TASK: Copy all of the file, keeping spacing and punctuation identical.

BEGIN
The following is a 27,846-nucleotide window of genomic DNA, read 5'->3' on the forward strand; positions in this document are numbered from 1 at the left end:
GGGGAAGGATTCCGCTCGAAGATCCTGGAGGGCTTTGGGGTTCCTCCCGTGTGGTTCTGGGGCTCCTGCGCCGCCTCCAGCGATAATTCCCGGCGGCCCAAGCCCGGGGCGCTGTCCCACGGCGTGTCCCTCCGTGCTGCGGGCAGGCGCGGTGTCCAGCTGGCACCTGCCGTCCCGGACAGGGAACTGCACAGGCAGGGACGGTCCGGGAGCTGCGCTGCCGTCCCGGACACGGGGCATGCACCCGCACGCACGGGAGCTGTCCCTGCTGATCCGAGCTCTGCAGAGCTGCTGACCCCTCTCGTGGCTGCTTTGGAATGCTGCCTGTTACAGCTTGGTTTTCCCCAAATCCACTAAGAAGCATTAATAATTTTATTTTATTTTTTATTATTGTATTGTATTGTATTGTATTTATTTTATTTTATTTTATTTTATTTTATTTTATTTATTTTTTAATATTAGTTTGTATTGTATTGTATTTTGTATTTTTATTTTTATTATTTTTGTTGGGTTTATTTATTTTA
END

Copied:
The following is a 27,846-nucleotide window of genomic DNA, read 5'->3' on the forward strand; positions in this document are numbered from 1 at the left end:
GGGGAAGGATTCCGCTCGAAGATCCTGGAGGGCTTTGGGGTTCCTCCCGTGTGGTTCTGGGGCTCCTGCGCCGCCTCCAGCGATAATTCCCGGCGGCCCAAGCCCGGGGCGCTGTCCCACGGCGTGTCCCTCCGTGCTGCGGGCAGGCGCGGTGTCCAGCTGGCACCTGCCGTCCCGGACAGGGAACTGCACAGGCAGGGACGGTCCGGGAGCTGCGCTGCCGTCCCGGACACGGGGCATGCACCCGCACGCACGGGAGCTGTCCCTGCTGATCCGAGCTCTGCAGAGCTGCTGACCCCTCTCGTGGCTGCTTTGGAATGCTGCCTGTTACAGCTTGGTTTTCCCCAAATCCACTAAGAAGCATTAATAATTTTATTTTATTTTTTATTATTGTATTGTATTGTATTGTATTTATTTTATTTTATTTTATTTTATTTTATTTTATTTATTTTTTAATATTAGTTTGTATTGTATTGTATTTTGTATTTTTATTTTTATTATTTTTGTTGGGTTTATTTATTTTA